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contribution 34 - HASKELL Leslie

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I’m glad that Mr Haguma has brought the discussion back to reconciliation. I suppose I should feel very inspired by what Francois Xavier and Maitre Haguma have said in terms of national reconciliation and what the ICTR has done for people on the ground in Rwanda. Unfortunately, I don’t share the same view.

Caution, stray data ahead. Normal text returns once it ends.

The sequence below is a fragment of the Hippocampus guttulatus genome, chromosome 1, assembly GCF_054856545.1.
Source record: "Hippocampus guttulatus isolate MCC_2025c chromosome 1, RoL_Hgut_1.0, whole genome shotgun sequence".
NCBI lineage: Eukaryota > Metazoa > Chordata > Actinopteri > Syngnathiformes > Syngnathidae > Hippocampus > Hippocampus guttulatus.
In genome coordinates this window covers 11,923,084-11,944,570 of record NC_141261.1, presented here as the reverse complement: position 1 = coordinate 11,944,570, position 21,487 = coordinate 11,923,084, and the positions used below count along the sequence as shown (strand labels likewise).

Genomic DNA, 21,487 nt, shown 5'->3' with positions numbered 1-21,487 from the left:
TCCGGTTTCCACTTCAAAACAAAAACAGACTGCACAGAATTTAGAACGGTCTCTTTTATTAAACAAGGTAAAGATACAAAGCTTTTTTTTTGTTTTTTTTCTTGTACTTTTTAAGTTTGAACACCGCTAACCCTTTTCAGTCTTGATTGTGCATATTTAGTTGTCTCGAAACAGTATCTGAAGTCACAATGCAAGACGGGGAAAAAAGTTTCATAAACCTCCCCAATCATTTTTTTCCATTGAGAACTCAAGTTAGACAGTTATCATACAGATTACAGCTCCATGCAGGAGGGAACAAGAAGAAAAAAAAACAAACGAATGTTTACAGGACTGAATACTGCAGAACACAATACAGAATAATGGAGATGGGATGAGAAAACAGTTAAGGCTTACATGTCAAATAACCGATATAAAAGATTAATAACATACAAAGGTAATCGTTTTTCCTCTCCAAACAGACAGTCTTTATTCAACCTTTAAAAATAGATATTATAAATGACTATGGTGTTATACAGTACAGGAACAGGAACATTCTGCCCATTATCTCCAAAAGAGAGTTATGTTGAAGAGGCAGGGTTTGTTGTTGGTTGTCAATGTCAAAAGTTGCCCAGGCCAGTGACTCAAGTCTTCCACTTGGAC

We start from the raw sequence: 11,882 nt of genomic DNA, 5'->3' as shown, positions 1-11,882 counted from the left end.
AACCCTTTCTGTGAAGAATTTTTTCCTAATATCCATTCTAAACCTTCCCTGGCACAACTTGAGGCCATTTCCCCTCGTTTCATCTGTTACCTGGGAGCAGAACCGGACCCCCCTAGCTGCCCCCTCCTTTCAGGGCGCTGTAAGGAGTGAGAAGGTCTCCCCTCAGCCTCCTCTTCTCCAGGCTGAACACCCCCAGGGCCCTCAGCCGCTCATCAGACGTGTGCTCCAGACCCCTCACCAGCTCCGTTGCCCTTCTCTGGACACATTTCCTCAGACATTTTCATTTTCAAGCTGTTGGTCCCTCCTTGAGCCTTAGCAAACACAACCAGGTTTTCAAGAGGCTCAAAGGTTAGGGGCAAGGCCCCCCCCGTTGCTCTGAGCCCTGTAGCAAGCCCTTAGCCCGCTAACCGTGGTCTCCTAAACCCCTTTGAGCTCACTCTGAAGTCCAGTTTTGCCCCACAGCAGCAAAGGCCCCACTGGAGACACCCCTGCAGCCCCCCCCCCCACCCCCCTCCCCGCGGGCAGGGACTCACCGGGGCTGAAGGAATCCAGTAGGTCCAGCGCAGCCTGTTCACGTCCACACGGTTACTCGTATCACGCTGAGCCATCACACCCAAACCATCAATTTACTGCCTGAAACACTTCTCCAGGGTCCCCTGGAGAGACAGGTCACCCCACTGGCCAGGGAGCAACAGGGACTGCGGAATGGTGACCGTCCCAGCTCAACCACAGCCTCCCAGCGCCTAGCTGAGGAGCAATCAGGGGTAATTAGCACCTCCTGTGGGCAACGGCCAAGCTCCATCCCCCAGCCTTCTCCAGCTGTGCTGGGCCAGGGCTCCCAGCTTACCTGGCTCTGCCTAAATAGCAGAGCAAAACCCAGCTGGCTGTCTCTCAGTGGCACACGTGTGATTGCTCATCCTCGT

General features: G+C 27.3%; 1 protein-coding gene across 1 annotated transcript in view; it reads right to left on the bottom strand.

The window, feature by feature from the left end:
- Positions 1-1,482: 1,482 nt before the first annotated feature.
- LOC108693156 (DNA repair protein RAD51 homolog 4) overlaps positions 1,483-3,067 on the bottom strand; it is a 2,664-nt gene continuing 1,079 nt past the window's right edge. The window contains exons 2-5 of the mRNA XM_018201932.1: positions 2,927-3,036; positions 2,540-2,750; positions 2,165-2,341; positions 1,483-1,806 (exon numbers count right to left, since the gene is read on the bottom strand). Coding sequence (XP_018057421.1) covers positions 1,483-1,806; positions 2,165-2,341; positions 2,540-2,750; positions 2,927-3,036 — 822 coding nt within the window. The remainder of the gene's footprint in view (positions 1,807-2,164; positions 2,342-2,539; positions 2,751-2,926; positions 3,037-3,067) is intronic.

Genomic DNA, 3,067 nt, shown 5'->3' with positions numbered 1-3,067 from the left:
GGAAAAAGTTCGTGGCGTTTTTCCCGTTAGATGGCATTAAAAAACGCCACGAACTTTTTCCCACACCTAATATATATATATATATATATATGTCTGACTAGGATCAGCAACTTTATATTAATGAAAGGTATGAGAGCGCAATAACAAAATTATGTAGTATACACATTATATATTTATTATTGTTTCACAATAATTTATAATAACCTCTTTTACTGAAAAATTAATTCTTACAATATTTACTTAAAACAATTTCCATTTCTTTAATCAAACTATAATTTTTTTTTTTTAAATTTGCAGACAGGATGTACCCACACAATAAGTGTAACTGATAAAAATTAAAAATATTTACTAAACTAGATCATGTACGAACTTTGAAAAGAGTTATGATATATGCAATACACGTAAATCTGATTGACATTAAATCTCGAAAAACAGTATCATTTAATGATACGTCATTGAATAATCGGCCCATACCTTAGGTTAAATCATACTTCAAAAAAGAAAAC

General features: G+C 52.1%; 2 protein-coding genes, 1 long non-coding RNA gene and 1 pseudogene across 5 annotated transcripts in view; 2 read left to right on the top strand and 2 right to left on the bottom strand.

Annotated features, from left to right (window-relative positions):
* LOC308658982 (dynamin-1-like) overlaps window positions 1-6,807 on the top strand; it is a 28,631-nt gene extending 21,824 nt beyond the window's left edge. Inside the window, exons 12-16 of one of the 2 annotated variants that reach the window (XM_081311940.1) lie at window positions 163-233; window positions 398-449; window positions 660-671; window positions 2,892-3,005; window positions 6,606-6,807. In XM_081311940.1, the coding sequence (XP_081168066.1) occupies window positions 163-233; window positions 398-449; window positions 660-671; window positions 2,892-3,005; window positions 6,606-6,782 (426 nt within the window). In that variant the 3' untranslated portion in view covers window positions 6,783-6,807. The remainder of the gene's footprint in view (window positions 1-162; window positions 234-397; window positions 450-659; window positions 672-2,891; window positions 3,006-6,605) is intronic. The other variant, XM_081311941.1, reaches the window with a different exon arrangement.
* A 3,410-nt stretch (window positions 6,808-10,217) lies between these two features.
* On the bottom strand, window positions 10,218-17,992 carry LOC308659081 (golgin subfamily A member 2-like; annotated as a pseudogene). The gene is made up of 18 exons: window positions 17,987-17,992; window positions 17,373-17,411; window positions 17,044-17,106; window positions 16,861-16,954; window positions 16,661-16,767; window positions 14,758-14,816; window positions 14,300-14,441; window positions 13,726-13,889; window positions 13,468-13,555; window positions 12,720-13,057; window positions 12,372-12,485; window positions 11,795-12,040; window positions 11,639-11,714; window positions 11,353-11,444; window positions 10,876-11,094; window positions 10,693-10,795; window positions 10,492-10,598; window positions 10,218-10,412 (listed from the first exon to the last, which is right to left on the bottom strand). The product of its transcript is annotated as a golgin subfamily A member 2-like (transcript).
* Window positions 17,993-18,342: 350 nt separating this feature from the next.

I’ve been on the ground now for two years there and have really had an opportunity to look at the question of what the impact of trials at the ICTR has been within the country, in some of the more remote places. And, frankly, I think there are lessons to be learned from that, and I’m not sure that they have been learned in what we’ve seen so far from the ICC. I don’t know whether there’s time today, but I think that’s an important point that we need to discuss in terms of where the Tribunal made decisions that either fostered reconciliation or didn’t. I mean, the truth is, on the ground, people don’t talk about the Tribunal. People don’t talk about decisions that are coming out. The Kigali regime often plays back and forth with the Tribunal. You’ll see even yesterday they have come out with a statement saying that the Tribunal is just perpetuating its own self interests in keeping its doors open and that they should close down and transfer all files back to Kigali. At other points they have been more supportive. But the reality on the ground is that the very good work of the Tribunal at times, not always, but at times has not had a significant impact and is not something that’s talked about or dealt with on a daily basis. Thank you.